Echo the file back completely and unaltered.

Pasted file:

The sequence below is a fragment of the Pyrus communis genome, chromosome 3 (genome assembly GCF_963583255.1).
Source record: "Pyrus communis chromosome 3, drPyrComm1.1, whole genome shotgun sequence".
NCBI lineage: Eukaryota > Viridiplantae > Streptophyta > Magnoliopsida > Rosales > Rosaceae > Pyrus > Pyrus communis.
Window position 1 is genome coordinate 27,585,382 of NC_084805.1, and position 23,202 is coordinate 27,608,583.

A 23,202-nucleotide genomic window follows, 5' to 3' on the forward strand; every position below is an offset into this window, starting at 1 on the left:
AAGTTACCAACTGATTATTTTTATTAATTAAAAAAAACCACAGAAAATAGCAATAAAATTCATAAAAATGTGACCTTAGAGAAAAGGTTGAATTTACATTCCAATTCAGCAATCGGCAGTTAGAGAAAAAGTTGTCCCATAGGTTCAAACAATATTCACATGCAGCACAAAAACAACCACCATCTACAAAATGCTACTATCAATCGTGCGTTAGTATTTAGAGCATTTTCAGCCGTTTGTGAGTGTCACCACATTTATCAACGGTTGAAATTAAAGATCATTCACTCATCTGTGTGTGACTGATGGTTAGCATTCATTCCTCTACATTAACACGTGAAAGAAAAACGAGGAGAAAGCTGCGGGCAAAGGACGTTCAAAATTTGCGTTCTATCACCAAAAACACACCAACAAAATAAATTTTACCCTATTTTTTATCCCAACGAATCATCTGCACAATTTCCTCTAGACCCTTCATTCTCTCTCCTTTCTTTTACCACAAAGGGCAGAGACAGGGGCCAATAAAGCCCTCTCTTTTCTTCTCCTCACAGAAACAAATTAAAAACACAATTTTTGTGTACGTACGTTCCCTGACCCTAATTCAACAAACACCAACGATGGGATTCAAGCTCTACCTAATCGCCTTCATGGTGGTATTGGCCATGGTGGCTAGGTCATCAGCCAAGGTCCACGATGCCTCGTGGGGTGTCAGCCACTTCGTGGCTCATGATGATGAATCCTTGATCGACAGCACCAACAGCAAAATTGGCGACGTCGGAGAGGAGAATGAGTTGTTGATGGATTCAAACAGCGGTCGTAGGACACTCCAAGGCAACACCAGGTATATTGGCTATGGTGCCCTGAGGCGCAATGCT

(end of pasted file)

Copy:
The sequence below is a fragment of the Pyrus communis genome, chromosome 3 (genome assembly GCF_963583255.1).
Source record: "Pyrus communis chromosome 3, drPyrComm1.1, whole genome shotgun sequence".
NCBI lineage: Eukaryota > Viridiplantae > Streptophyta > Magnoliopsida > Rosales > Rosaceae > Pyrus > Pyrus communis.
Window position 1 is genome coordinate 27,585,382 of NC_084805.1, and position 23,202 is coordinate 27,608,583.

A 23,202-nucleotide genomic window follows, 5' to 3' on the forward strand; every position below is an offset into this window, starting at 1 on the left:
AAGTTACCAACTGATTATTTTTATTAATTAAAAAAAACCACAGAAAATAGCAATAAAATTCATAAAAATGTGACCTTAGAGAAAAGGTTGAATTTACATTCCAATTCAGCAATCGGCAGTTAGAGAAAAAGTTGTCCCATAGGTTCAAACAATATTCACATGCAGCACAAAAACAACCACCATCTACAAAATGCTACTATCAATCGTGCGTTAGTATTTAGAGCATTTTCAGCCGTTTGTGAGTGTCACCACATTTATCAACGGTTGAAATTAAAGATCATTCACTCATCTGTGTGTGACTGATGGTTAGCATTCATTCCTCTACATTAACACGTGAAAGAAAAACGAGGAGAAAGCTGCGGGCAAAGGACGTTCAAAATTTGCGTTCTATCACCAAAAACACACCAACAAAATAAATTTTACCCTATTTTTTATCCCAACGAATCATCTGCACAATTTCCTCTAGACCCTTCATTCTCTCTCCTTTCTTTTACCACAAAGGGCAGAGACAGGGGCCAATAAAGCCCTCTCTTTTCTTCTCCTCACAGAAACAAATTAAAAACACAATTTTTGTGTACGTACGTTCCCTGACCCTAATTCAACAAACACCAACGATGGGATTCAAGCTCTACCTAATCGCCTTCATGGTGGTATTGGCCATGGTGGCTAGGTCATCAGCCAAGGTCCACGATGCCTCGTGGGGTGTCAGCCACTTCGTGGCTCATGATGATGAATCCTTGATCGACAGCACCAACAGCAAAATTGGCGACGTCGGAGAGGAGAATGAGTTGTTGATGGATTCAAACAGCGGTCGTAGGACACTCCAAGGCAACACCAGGTATATTGGCTATGGTGCCCTGAGGCGCAATGCT